I had 16 psychology sessions on the NHS and was getting better but they finished months ago and although I'm not as bad as I used to be I'm still struggling a lot with the cleanliness OCD thoughts.
When my mum visits my flat I'm paranoid about her spilling wee on the floor in the bathroom when she uses it, or getting some on her hands and then touching other things, or not washing her hands properly and touching other things.
So when she leaves I'll often disinfect with Dettol the toilet seat, the floor near the toilet, any handles she's touched, bits of chairs she's sat in.
It's hard to relax and it upsets her too me asking her not to touch things much because of my paranoia.
I wish I know how to stop believing I'm going to get really ill if I don't do all this.
I do understand this as I've had really bad contamination OCD after the birth of my two youngest daughters (As well as checking OCD numerous times), exceptionally bad after the birth of my youngest, I had to go on meds for 6 months to get it under control. With me, the fear is of germs, with my youngest it was specifically cold sore germs which is vaguely understandable as newborns can die if they catch a cold sore but where it got really silly was that I'd worry that someone with a cold sore might have touched something in the supermarket that I'd picked up which might then transfer onto my youngest when I got home and cause her to become ill. There are many other ridiculously over anxious examples that I could give you of my OCD thinking over that period of time but I'd take up the whole page! In a nutshell my OCD had absolutely gone through the roof. All this resulted in my spending hours a days cleaning down everything in my house like door handles; taps, toilets, doors, basically any hard surface; doing ridiculous amounts of laundry and washing my hands far far too much, they were so cracked and sore and split it was untrue. So yeah, I get it, it's frustrating when OCD happens! If my contamination OCD was playing up then I'd be doing the same. I totally understand your line of thinking and why you're doing what you're doing but I also know how 'at the mercy of OCD' we can get when it flares up like this and it's not a nice feeling is it?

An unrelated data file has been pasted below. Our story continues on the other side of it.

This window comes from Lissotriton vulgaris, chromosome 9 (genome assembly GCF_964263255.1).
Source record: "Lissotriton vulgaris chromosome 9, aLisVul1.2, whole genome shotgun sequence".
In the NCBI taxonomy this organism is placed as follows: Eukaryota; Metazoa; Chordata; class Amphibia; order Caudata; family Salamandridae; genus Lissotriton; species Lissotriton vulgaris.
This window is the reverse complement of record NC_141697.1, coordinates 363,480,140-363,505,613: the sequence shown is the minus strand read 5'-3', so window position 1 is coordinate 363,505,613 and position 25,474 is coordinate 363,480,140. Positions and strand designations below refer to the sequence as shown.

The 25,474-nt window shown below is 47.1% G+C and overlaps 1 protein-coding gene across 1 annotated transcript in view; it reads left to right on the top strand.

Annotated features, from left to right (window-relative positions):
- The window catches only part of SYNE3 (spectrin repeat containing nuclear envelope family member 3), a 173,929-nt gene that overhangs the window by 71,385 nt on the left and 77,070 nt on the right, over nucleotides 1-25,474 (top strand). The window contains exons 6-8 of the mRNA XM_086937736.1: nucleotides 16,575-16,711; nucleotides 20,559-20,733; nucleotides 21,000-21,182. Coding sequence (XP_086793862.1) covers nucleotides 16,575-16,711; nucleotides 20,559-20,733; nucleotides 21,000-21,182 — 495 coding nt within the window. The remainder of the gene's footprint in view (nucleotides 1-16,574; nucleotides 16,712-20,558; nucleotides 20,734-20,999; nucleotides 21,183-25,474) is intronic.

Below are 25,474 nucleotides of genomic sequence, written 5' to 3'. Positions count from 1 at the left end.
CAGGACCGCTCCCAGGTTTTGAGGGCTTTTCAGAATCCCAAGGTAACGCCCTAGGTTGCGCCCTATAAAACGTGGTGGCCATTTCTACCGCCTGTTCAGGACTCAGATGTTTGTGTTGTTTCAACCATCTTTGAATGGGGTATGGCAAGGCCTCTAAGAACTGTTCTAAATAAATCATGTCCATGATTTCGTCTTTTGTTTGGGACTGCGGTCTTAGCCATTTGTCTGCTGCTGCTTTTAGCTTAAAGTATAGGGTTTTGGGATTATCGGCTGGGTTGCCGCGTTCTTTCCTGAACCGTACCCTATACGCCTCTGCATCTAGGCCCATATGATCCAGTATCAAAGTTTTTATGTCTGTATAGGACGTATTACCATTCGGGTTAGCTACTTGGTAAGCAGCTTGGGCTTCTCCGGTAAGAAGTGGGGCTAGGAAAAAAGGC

Do you still have the paperwork that you were given during the NHS psychology sessions? Would it help to read through the information again and how to challenge your OCD thinking patterns? Or has it gone beyond that point? Do you think that medication might be the answer?
Thanks so much for the reply, it's helpful to have support from someone who knows what OCD is like.
I didn't get too much paperwork during the psychology, I think I got rid of what I had though I do remember a lot of it. Maybe I'm just being mentally lazy. Since the psychology ended I read a few news articles about dirt and germs and gradually these things build in my mind and change my perception of things again.
I don't think medication would be the right approach for me, I've had bad side effects from different meds so am cautious about taking them. I'm trying to make little steps of progress. My mum wiped her hands on a towel in the bathroom after washing her hands. In the past I've tended to then put that towel in the dirty laundry basket, this time I've not done that so I count that as one act of defiance against my OCD.